A shake-up of the Ministry for Primary Industries (MPI) does not go far enough to fix issues in the country's fisheries, say experts.
A new organisation - Fisheries New Zealand - was unveiled last week as a business unit of MPI to oversee the troubled sector, but some say it may end up repeating some of the mistakes made by the old regime.
The new structure will see the old MPI split into business units covering fisheries, forestry and agriculture.
A briefing to cabinet discussed the need to retain staff in compliance and intelligence capable of working across the three units, due to the cost savings it produced.
Glenn Simmons, a research fellow at the University of Auckland Business School, said fisheries investigations were specialised work and those undertaking them should not be coming from forestry or agriculture, as currently happened.
"If you think about the police they have very specialised investigative tasks in either homicide or burglary. You can't just take those people from one really specialised area and plant them in to another and just expect them to pick up the ball and run with it."
He said the lack of specialist knowledge held by the old MPI was behind the low number of prosecutions for things such as fish dumping - just 28 since 2004.
"This is not just me talking, this is coming from the coal face where some have expressed concern that one week to the next they don't know what they're doing, because they could be on a farm, they could be looking at animal welfare, or they could be back on fishing."
Mr Simmons said the fact each business unit within MPI would have its own budget was a positive change.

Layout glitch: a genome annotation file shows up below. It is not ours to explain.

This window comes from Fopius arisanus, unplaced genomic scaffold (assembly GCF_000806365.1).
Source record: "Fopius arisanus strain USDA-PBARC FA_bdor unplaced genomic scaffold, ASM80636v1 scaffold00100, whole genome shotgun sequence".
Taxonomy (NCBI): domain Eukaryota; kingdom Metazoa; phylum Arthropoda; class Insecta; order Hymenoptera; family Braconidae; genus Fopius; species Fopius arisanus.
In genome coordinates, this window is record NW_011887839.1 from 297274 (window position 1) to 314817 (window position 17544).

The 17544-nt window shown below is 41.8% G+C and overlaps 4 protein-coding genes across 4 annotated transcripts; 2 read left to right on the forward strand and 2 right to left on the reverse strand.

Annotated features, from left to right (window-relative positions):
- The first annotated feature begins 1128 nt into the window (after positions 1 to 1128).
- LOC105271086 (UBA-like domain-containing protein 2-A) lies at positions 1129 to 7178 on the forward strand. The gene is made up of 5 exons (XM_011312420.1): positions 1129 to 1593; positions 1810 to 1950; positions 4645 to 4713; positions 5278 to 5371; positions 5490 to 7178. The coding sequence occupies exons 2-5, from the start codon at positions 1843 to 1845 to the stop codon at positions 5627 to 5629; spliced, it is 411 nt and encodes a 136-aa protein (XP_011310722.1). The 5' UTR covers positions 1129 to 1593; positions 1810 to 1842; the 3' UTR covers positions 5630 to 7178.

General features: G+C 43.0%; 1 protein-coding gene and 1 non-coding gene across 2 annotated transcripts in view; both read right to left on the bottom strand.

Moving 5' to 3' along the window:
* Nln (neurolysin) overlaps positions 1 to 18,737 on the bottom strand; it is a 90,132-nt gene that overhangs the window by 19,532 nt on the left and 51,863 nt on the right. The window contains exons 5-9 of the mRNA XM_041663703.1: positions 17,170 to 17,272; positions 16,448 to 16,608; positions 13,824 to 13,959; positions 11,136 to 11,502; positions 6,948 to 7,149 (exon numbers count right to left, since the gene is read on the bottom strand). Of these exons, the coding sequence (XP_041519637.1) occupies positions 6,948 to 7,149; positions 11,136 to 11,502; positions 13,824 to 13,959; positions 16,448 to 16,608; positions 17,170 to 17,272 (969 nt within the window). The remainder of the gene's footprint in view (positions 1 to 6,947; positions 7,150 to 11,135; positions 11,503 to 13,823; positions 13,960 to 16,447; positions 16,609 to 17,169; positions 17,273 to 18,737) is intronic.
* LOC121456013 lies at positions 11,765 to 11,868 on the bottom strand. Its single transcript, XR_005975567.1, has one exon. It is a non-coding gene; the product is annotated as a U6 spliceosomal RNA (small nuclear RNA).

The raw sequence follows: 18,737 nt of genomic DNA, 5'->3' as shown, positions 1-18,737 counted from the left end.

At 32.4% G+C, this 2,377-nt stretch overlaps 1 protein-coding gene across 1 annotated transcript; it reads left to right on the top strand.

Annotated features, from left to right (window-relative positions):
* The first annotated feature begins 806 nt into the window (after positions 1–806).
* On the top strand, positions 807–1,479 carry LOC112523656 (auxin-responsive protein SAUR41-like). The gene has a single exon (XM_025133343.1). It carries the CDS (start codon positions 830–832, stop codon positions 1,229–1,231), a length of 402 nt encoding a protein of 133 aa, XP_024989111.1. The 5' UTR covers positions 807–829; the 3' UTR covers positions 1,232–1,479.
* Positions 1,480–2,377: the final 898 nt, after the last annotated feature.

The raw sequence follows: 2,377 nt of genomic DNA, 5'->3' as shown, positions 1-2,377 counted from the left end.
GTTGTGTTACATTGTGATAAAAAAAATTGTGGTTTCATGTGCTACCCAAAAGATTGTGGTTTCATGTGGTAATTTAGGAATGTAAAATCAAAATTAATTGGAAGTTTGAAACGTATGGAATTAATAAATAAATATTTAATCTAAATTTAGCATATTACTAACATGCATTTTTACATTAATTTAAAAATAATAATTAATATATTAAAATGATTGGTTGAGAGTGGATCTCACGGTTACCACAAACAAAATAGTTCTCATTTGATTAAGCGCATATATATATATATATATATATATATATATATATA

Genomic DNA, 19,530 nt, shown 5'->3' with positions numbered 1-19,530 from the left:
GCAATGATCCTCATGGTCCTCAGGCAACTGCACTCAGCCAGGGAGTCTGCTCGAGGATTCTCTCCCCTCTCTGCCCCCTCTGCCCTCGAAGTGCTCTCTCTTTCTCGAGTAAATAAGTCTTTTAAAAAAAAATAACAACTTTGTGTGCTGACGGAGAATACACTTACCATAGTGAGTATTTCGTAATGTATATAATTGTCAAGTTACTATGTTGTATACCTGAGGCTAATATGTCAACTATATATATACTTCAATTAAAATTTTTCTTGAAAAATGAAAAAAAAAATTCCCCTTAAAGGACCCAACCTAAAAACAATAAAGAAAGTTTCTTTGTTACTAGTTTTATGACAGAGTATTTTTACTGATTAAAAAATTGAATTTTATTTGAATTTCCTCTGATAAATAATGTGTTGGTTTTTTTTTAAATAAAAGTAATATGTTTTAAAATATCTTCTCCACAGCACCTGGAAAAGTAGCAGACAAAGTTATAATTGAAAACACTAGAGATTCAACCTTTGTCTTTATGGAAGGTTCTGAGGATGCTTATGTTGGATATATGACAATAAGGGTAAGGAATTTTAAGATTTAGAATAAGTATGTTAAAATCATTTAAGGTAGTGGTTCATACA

He hoped Fisheries New Zealand - which will oversee the world's fourth largest economic zone - would now see a larger slice of the pie.
"We're a fisheries superpower, but we're trying to manage on a shoestring budget and that is one of the inherent problems of claiming we have a world leading fisheries management system, when we don't, because when you look at funding alone, it's funding poor."
The Environmental Defence Society was worried Fisheries New Zealand could end up being more of a rebranding exercise than anything that resulted in meaningful change.
Policy director Raewyn Peart said significant investment was required into research on how the country's fish stocks were faring.
She has called for an investigation into the entire Quota Management System.
"When these stocks were brought in to the system a lot of those were in 1986. For a surprising number of those, those numbers have never changed. They've never been changed because we've never invested in the research to actually understand whether those limits are in the right place."
New Fisheries Minister Stuart Nash was not available to be interviewed.
In a short statement he said he was continuing to work with officials on the final structure of Fisheries New Zealand and a final decision would be made in the New Year.